• Overall wellbeing and functionality
  • Satiety and weight management

 

What are Macro Splits?

‘Macro splits’ are commonly discussed when talking about nutrition. But what does this mean? Simply put, this term refers to the percentage of calories provided by each macronutrient.

When discussing calories and their contribution to each macro group it is worth knowing that carbohydrates and protein contain 4kcal/g and fat contains 9kcal/g. Fibre can depend on how effectively it is digested, but varies within the range of 0 and 4kcal/g.

How these macronutrients are split will depend on your personal goals and energy requirements. Factors like weight, age, activity level and sex often play a part in determining this.

At Radix we’ve taken care to develop three different ranges to suit a variety of different health and performance goals.

 

Original Range Macro Split

 

Those looking to prioritise their everyday health, assist athletic performance and boost mental clarity might opt for a relatively balanced macro split. This approach helps the body function optimally by supporting effective energy production, mental focus, and recovery during the day.

 

The Radix Original Range is designed to deliver a balance of protein, carbohydrates and healthy fats for everyday health and stable energy throughout the day. This meal range has a macro split of P18:F42:C36, where 18% of the energy is from protein, 42% from fat, and carbohydrates contributing 36% of the energy obtained.

 

With a moderate protein level, we support satiety, lean muscle mass, and the provision of essential amino acids. Medium fat levels enable the provision and absorption of essential nutrients our body needs for health, slows down digestion and provides a source of slow-release energy, but leaves enough room for valuable carbohydrates. A moderate level of carbohydrates provides our body with our primary fuel source, nutrients required to support gut health, and the type of energy for athletic performance.

 

Keto Range Macro Split

 

Individuals looking for strategies to aid weight management and general satiety often choose to prioritise higher levels of healthy fats in their macro splits whilst opting to reduce their carbohydrate intake. Low carbohydrates help support the body's ketone production and promote the energy required to thrive physically and mentally.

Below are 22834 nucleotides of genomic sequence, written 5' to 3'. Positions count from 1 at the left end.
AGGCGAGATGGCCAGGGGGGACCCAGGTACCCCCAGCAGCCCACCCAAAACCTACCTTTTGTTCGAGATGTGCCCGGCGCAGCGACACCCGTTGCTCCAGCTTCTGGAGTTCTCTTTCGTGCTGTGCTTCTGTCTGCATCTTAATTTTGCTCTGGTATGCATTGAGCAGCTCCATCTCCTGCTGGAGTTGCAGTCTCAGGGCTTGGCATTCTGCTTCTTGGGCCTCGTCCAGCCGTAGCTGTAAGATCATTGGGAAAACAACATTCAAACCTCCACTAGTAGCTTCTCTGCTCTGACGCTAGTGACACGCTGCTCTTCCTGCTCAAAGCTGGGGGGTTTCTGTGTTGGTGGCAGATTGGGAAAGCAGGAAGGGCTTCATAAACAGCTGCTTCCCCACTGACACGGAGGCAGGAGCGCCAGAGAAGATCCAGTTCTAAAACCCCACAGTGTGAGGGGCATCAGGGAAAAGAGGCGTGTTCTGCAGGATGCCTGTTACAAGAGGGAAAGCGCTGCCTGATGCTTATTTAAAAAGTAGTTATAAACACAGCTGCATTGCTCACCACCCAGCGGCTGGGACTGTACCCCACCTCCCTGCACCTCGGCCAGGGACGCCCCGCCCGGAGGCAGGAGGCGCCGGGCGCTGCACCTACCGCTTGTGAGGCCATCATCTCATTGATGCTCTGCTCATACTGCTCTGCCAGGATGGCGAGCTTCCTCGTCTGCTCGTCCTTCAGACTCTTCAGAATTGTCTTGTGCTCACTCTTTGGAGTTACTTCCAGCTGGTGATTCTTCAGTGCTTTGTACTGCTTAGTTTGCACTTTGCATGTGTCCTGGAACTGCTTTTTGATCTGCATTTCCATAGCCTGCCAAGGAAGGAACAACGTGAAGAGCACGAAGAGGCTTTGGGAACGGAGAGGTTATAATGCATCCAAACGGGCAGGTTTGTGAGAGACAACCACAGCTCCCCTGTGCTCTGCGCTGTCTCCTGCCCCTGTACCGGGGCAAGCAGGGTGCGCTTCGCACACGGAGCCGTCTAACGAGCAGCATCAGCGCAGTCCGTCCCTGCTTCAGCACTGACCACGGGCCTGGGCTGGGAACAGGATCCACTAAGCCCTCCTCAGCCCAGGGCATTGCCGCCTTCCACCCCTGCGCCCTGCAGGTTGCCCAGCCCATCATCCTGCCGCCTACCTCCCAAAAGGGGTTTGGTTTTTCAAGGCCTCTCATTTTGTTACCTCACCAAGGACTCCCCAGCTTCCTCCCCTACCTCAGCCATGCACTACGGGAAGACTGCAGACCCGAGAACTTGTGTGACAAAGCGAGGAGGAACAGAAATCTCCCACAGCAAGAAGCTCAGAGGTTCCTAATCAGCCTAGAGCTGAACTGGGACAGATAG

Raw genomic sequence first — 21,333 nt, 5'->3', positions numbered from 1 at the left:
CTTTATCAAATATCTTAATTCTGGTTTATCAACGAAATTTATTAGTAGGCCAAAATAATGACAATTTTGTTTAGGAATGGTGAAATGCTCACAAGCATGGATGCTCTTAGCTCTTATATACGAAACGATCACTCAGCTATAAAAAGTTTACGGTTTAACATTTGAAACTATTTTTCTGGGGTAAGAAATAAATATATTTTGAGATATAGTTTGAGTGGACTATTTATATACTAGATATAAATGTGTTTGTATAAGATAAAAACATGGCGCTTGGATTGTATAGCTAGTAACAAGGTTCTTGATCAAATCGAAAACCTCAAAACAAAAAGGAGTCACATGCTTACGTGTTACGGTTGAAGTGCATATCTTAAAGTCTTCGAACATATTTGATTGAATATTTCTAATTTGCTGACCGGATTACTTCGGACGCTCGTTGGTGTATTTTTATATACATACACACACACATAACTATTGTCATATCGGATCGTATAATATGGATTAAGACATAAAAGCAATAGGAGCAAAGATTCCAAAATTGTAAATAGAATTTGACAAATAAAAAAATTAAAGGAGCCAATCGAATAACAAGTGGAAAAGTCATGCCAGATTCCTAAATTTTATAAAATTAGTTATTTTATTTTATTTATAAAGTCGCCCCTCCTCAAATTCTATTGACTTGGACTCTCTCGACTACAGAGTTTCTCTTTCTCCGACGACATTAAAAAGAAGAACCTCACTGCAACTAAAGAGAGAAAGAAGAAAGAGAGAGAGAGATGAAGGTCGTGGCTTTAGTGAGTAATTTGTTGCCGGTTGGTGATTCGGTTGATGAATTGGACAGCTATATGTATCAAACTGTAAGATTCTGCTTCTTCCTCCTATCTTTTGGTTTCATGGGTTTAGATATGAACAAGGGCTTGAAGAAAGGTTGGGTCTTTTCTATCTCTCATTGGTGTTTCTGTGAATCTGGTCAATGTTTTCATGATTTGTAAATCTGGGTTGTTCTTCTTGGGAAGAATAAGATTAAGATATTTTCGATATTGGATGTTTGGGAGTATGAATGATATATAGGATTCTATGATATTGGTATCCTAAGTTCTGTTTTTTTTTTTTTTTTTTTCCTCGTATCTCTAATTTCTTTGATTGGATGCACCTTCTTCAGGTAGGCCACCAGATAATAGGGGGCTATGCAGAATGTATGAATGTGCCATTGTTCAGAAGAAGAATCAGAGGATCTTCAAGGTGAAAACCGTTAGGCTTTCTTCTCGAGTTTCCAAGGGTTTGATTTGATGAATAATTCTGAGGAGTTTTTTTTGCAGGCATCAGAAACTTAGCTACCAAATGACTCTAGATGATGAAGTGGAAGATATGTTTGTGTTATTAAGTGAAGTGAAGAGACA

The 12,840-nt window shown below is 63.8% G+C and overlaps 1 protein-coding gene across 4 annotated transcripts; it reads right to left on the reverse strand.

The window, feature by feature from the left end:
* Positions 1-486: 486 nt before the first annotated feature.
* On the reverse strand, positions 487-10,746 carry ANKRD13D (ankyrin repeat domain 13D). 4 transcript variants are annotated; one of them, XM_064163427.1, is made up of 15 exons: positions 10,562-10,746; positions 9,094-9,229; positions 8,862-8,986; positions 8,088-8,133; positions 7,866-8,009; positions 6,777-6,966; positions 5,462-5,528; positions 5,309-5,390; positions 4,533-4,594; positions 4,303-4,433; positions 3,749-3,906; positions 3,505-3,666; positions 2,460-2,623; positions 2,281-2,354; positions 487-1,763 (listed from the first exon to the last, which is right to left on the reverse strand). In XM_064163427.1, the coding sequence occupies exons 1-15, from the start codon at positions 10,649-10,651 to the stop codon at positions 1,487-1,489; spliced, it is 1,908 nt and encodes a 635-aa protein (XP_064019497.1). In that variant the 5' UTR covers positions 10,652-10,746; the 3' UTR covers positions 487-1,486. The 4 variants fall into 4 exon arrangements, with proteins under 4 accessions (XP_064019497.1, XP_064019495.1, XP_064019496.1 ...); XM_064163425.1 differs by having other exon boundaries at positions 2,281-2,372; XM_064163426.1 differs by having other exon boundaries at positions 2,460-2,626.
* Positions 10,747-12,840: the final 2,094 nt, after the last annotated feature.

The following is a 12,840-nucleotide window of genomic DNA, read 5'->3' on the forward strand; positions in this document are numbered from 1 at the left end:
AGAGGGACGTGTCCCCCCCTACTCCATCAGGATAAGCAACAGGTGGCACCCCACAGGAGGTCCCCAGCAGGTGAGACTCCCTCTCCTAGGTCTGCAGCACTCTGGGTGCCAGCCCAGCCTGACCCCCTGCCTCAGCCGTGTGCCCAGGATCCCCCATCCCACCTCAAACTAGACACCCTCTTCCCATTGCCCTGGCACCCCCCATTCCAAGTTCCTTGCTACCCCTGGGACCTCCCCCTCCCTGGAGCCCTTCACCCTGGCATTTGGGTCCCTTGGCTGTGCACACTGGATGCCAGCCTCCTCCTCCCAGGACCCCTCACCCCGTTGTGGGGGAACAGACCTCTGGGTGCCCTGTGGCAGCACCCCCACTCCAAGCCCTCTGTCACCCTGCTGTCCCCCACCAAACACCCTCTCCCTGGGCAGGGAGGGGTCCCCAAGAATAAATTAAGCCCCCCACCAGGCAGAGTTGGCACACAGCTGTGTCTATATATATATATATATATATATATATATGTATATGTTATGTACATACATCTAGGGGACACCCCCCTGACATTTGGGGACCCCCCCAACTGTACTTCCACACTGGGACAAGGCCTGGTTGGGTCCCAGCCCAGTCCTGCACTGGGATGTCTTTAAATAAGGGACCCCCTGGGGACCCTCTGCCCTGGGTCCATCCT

Integrating a macro split that prioritises healthy fats helps sustain energy levels over time and stabilises energy levels throughout the day with the production of ketone bodies. Ketones provide an alternative energy source to glucose and also have suggested health-promoting effects in the body. Low carbohydrates and moderate protein enable enough of these macronutrients to provide essential nutrients required for recovery, gut health, and optimal cellular function, yet allowing high fat intake.

 

The Radix Keto Range has been developed with these priorities in mind. With 16% of calories derived from protein, 67% from fat and 9% from carbohydrates- the macro split P16:F67:C9 places high emphasis on obtaining energy from healthy fat sources.…

 

Ultra Range Macro Split

 

Those looking for sustained and stable energy might value a macro split prioritising both fat and carbohydrates. This approach provides a greater energy supply per gram of food and allows us to consume more calories in a smaller portion of food without feeling heavy or full. This type of energy provision is suited to when we need to perform for long durations, have ultra-energy demands, or have minimal opportunity to refuel.

 

The Ultra range boasts a macro split of P14:F60:C24. With 60% of the energy obtained from healthy fats and 24% of the energy provided from carbohydrates, this range supplies high amounts of slow-release energy and sufficient micronutrients for optimal health and metabolism. The 14% of energy from protein stimulates rapid recovery and muscle health.

Search